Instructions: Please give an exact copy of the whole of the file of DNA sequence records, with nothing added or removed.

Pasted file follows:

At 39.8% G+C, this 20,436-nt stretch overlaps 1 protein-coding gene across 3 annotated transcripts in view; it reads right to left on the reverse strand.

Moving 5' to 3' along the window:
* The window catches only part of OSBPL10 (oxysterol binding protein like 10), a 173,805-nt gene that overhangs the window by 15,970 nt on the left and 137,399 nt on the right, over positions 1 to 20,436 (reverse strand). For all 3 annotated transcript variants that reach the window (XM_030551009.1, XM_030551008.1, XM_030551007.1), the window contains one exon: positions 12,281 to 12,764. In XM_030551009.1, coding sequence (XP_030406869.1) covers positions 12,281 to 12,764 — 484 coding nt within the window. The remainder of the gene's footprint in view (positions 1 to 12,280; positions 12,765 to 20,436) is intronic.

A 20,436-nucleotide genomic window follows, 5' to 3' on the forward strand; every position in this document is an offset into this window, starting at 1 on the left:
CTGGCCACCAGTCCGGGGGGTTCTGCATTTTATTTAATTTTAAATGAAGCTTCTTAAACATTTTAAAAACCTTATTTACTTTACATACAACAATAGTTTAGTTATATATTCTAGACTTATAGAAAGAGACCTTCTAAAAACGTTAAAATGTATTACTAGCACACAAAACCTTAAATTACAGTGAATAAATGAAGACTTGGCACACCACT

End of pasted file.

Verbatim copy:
At 39.8% G+C, this 20,436-nt stretch overlaps 1 protein-coding gene across 3 annotated transcripts in view; it reads right to left on the reverse strand.

Moving 5' to 3' along the window:
* The window catches only part of OSBPL10 (oxysterol binding protein like 10), a 173,805-nt gene that overhangs the window by 15,970 nt on the left and 137,399 nt on the right, over positions 1 to 20,436 (reverse strand). For all 3 annotated transcript variants that reach the window (XM_030551009.1, XM_030551008.1, XM_030551007.1), the window contains one exon: positions 12,281 to 12,764. In XM_030551009.1, coding sequence (XP_030406869.1) covers positions 12,281 to 12,764 — 484 coding nt within the window. The remainder of the gene's footprint in view (positions 1 to 12,280; positions 12,765 to 20,436) is intronic.

A 20,436-nucleotide genomic window follows, 5' to 3' on the forward strand; every position in this document is an offset into this window, starting at 1 on the left:
CTGGCCACCAGTCCGGGGGGTTCTGCATTTTATTTAATTTTAAATGAAGCTTCTTAAACATTTTAAAAACCTTATTTACTTTACATACAACAATAGTTTAGTTATATATTCTAGACTTATAGAAAGAGACCTTCTAAAAACGTTAAAATGTATTACTAGCACACAAAACCTTAAATTACAGTGAATAAATGAAGACTTGGCACACCACT